Growing pains

Growing pains are very common in children and young people- particularly young athletes. Harris & Ross regularly see many children and teenagers who are suffering from growth related pain. It can seriously effect the participation and enjoyment of sports in adolescents, and be extremely challenging for both the athlete and the parents. Symptoms can also occur in less active children and adolescents, although this is far less common.

Growing pains generally have their basis in two of conditions. Find out more about them and how best to treat and manage them below-

Sever’s Lesion

What is it?

Severs is pain felt over the back of the heel (calcaneus) where the Achilles tendon attaches to the bony bump on the heel (calcaneal tuberosity).

What causes it?

It occurs during a phase of rapid growth of a young individual. This growth spurt in conjunction with high levels of sport and activity causes repetitive pulling on the heel bone. This leads to pain and inflammation.

Common symptoms:

  • Heel pain and tenderness to touch
  • Possible swelling over the heel bone
  • Tight calf muscles
  • Symptoms worse with activity
  • Symptoms ease with rest

Osgood Schlatters Disease

What is it?

Osgood Schlatters disease is pain felt over the bony bump at the top of the shin-bone (tibial tubercle). This is where the tendon running from the kneecap (patella tendon) attaches to the top of the shin-bone (tibia).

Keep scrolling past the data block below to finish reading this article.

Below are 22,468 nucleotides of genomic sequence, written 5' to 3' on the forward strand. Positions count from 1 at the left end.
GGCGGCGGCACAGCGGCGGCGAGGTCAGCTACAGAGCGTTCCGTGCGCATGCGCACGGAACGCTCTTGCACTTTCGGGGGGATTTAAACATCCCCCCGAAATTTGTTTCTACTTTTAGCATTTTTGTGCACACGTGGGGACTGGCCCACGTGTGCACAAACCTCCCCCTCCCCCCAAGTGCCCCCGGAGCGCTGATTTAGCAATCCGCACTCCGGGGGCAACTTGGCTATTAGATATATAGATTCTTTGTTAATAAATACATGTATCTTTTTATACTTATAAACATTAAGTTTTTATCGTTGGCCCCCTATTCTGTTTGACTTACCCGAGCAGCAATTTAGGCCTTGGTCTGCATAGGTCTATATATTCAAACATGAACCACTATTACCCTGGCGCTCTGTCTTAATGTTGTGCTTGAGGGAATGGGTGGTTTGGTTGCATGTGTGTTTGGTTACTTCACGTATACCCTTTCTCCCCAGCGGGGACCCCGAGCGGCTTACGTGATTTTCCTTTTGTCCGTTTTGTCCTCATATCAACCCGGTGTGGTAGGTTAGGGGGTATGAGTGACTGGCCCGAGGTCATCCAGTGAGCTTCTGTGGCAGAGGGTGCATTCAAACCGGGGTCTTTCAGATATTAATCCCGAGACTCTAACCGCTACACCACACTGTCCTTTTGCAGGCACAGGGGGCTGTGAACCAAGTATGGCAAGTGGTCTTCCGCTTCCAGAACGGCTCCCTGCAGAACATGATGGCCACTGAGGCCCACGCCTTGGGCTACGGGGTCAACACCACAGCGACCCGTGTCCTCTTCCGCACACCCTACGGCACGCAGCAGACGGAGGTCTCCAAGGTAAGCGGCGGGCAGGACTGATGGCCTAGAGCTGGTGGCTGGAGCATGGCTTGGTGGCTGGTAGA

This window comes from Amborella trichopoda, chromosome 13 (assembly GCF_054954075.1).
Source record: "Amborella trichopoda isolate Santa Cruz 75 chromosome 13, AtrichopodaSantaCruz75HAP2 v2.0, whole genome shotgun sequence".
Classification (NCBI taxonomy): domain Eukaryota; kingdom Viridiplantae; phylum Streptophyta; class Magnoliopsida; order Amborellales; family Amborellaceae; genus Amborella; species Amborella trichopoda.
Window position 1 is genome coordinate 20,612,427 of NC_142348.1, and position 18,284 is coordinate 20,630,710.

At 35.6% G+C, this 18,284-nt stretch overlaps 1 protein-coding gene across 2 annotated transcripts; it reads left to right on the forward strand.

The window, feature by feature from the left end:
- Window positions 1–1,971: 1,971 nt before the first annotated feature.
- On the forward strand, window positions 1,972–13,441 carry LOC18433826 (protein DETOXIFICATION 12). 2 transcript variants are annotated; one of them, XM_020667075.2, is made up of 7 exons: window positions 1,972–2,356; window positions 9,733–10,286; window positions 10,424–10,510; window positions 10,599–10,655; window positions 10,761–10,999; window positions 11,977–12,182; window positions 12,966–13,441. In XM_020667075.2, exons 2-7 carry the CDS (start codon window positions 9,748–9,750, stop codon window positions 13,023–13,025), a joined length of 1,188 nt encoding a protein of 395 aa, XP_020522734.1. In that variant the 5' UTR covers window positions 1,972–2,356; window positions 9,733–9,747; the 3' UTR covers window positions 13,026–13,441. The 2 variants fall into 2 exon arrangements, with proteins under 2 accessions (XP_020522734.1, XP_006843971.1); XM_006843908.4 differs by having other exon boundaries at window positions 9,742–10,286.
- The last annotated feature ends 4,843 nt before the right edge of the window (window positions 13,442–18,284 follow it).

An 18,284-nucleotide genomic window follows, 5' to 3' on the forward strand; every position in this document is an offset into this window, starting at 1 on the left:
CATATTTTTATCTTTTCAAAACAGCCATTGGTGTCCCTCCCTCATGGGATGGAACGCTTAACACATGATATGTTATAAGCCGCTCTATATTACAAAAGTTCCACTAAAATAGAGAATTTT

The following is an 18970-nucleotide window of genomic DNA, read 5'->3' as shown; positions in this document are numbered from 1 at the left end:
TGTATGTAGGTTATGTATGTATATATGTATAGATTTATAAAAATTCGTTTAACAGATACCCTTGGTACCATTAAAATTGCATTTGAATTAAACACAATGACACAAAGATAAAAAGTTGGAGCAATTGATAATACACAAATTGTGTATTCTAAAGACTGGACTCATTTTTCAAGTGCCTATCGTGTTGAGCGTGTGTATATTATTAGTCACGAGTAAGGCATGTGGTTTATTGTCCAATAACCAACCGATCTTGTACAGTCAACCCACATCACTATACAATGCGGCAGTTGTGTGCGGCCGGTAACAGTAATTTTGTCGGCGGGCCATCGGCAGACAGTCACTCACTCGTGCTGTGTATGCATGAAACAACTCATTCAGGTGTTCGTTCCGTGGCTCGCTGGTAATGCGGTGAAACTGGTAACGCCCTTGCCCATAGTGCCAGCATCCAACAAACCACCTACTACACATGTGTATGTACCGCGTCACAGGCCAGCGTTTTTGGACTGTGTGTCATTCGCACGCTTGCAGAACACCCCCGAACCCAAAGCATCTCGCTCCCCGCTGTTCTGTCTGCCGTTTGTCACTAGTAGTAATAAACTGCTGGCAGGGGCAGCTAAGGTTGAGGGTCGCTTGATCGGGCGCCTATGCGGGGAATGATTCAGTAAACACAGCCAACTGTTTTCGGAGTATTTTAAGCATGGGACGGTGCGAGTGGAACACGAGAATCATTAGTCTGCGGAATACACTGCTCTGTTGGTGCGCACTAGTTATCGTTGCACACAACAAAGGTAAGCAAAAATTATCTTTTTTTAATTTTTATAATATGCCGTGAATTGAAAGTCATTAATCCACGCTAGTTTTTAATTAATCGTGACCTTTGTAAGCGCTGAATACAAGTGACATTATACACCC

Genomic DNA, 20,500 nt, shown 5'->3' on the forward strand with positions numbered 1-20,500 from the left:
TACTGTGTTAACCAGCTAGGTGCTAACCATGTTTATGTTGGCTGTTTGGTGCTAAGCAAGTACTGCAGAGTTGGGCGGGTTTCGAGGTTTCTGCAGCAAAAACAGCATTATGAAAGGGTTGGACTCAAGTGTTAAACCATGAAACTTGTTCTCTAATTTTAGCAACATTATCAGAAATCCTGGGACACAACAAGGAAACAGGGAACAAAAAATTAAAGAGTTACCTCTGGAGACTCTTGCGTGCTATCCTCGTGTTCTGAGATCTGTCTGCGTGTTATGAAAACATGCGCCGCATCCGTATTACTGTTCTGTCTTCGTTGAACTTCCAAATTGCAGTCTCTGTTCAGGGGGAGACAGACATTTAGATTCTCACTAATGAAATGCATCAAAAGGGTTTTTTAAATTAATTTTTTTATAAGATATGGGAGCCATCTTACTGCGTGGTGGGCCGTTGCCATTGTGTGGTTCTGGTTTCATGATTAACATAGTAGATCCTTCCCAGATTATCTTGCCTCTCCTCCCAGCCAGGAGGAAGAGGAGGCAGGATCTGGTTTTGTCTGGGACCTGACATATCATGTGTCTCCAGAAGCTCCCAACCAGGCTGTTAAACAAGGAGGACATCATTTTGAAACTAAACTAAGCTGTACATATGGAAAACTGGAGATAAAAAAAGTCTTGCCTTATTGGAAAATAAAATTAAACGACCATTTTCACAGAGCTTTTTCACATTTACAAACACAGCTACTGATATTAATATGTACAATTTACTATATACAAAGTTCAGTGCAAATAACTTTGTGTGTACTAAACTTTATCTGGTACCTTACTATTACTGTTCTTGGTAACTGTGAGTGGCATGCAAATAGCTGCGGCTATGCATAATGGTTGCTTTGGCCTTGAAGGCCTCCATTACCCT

What causes Osgoods?

This occurs where excessive pulling of the patella tendon on the shin-bone leads to pain and inflammation. As with severs, it occurs during a phase of rapid growth of a young individual in association with high activity levels.

Common symptoms of Osgoods

  • Pain and tenderness over the shin-bone bump
  • Increased pain from jumping, running and other sport related activities
  • Increased prominence of the bump
  • Tight thigh muscles (Hamstrings and Quadriceps)
  • Symptoms ease with rest

 

How are Severs and Osgood Schlatters treated?

Severs and Osgoods Schlatters are treated largely through good management. Physiotherapy can help through:

Over time as the child matures these issues tend to improve over 6-12 months, although they can continue for up to 2 years. Our team at Harris and Ross have worked with young athletes and are well experienced in dealing with all young people who are suffering from growing pains.

To make an appointment for an initial physio assessment at our Wilmslow, Manchester, Altrincham or Wigan clinics, and discuss a treatment plan for your child’s growing pain issues call Harris & Ross on 0161 832 9000 or click the book now icon below